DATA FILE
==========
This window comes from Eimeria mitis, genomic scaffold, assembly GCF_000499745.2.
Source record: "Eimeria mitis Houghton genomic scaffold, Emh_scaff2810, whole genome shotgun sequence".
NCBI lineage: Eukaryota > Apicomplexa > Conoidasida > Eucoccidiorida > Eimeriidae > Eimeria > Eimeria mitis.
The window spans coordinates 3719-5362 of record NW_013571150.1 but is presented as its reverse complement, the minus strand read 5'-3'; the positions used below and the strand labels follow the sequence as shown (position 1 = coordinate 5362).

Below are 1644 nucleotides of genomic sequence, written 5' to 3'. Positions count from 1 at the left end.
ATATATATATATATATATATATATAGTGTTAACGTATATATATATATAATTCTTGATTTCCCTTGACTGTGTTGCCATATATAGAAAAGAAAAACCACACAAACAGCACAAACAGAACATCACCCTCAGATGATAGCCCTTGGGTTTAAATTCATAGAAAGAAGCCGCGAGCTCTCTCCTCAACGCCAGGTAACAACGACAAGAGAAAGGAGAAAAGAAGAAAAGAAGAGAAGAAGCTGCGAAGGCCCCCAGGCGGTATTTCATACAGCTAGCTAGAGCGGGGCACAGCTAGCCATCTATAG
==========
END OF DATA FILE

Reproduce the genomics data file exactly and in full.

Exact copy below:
This window comes from Eimeria mitis, genomic scaffold, assembly GCF_000499745.2.
Source record: "Eimeria mitis Houghton genomic scaffold, Emh_scaff2810, whole genome shotgun sequence".
NCBI lineage: Eukaryota > Apicomplexa > Conoidasida > Eucoccidiorida > Eimeriidae > Eimeria > Eimeria mitis.
The window spans coordinates 3719-5362 of record NW_013571150.1 but is presented as its reverse complement, the minus strand read 5'-3'; the positions used below and the strand labels follow the sequence as shown (position 1 = coordinate 5362).

Below are 1644 nucleotides of genomic sequence, written 5' to 3'. Positions count from 1 at the left end.
ATATATATATATATATATATATATAGTGTTAACGTATATATATATATAATTCTTGATTTCCCTTGACTGTGTTGCCATATATAGAAAAGAAAAACCACACAAACAGCACAAACAGAACATCACCCTCAGATGATAGCCCTTGGGTTTAAATTCATAGAAAGAAGCCGCGAGCTCTCTCCTCAACGCCAGGTAACAACGACAAGAGAAAGGAGAAAAGAAGAAAAGAAGAGAAGAAGCTGCGAAGGCCCCCAGGCGGTATTTCATACAGCTAGCTAGAGCGGGGCACAGCTAGCCATCTATAG